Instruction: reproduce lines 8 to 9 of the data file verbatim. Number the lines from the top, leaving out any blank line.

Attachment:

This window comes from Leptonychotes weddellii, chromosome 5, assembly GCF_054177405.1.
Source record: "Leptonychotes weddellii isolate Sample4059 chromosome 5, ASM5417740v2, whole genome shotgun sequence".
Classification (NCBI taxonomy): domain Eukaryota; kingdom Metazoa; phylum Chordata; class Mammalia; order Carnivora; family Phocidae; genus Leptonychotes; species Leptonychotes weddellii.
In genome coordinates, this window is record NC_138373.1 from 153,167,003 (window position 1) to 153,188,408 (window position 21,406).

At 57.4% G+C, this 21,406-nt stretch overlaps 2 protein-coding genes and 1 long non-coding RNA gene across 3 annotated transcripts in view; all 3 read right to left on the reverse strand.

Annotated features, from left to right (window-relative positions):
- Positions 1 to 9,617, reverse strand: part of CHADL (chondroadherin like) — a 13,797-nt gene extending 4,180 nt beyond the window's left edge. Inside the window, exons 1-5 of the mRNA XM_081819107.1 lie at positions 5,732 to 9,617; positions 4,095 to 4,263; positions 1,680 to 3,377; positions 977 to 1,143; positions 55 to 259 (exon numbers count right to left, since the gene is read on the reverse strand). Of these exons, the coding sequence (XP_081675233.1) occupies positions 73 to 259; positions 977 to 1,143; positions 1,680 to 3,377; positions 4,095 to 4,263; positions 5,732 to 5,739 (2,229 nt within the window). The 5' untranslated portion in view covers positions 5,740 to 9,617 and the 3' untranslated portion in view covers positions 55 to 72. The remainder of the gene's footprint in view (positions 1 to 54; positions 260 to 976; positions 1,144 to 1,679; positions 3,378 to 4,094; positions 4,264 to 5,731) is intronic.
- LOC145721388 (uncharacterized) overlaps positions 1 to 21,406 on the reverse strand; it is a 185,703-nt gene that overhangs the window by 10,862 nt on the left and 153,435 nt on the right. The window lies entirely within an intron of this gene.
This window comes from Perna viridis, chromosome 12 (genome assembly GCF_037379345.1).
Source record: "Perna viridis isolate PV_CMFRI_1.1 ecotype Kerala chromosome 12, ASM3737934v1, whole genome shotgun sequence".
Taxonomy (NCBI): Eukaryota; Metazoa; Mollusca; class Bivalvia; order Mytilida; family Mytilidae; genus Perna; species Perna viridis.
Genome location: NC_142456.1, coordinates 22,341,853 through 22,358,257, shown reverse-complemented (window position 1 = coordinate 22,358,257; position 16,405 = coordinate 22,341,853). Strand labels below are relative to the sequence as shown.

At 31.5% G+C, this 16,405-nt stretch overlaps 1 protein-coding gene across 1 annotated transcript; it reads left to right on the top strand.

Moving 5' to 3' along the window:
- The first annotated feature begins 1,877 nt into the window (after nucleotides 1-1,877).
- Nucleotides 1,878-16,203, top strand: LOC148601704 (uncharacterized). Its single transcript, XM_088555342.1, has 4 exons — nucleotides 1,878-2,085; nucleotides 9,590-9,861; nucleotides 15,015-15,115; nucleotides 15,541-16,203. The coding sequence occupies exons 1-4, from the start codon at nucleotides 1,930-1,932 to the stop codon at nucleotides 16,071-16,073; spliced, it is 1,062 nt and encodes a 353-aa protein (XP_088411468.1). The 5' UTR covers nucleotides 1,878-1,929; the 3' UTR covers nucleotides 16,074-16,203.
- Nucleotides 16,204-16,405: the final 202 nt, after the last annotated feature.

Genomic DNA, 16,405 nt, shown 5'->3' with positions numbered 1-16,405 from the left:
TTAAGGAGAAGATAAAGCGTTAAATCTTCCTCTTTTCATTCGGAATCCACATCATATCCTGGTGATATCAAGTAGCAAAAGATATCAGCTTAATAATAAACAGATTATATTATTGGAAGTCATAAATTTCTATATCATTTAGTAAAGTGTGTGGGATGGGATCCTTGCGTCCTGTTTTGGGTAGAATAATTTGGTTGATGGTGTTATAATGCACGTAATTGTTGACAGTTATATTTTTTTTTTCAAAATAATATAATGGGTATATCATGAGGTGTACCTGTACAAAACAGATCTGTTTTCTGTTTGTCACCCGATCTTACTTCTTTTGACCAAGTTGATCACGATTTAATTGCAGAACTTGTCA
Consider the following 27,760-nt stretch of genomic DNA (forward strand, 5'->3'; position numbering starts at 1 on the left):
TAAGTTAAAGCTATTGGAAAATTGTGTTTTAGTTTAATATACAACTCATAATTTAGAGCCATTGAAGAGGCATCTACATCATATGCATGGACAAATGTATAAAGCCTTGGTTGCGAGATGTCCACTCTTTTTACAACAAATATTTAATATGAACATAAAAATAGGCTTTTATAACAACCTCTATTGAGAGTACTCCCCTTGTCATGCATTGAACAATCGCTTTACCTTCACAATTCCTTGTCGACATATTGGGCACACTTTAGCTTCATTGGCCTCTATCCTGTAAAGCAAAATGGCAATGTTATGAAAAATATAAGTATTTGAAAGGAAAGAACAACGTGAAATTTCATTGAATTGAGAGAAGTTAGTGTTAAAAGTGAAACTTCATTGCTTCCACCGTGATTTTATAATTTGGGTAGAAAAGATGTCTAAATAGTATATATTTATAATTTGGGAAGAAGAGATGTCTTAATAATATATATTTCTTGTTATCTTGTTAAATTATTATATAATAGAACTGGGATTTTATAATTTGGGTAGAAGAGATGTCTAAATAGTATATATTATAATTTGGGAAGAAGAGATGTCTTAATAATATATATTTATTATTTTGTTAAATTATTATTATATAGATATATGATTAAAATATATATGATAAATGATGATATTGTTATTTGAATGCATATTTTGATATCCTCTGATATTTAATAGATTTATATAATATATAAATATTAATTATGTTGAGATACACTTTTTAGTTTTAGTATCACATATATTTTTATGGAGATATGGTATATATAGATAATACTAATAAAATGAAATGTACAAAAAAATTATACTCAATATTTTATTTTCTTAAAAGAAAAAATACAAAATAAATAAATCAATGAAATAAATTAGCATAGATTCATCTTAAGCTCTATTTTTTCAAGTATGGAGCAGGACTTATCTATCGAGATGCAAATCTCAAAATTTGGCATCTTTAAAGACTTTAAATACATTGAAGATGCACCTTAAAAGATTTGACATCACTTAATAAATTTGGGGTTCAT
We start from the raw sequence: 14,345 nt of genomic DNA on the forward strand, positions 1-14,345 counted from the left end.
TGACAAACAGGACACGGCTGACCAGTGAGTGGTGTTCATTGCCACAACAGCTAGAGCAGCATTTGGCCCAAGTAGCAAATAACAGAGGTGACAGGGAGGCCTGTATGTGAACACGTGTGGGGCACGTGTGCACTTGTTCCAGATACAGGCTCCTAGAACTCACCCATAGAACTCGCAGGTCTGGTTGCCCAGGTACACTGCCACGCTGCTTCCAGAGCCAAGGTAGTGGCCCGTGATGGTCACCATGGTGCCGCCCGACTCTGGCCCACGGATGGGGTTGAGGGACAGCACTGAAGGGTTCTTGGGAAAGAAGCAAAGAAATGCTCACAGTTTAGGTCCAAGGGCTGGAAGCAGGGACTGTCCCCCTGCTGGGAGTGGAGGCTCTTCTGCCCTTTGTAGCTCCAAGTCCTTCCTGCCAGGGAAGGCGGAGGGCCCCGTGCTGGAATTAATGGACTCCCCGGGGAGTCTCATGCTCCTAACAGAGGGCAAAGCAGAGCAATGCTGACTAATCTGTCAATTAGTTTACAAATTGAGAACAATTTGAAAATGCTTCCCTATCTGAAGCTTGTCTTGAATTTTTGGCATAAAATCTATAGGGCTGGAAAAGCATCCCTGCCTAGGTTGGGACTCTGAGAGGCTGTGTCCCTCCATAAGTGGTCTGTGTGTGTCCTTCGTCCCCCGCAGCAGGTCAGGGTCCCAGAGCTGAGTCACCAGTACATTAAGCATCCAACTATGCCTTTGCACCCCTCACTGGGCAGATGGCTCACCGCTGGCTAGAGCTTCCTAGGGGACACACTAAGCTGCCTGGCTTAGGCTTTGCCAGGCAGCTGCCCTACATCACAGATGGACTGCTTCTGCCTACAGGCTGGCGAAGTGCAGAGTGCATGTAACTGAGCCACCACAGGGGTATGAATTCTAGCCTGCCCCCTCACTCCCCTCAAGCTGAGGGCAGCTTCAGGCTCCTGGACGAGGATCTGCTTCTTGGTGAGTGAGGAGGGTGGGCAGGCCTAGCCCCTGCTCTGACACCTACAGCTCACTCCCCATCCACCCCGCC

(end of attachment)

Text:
- LOC145721388 (uncharacterized) overlaps positions 1 to 21,406 on the reverse strand; it is a 185,703-nt gene that overhangs the window by 10,862 nt on the left and 153,435 nt on the right. The window lies entirely within an intron of this gene.
This window comes from Perna viridis, chromosome 12 (genome assembly GCF_037379345.1).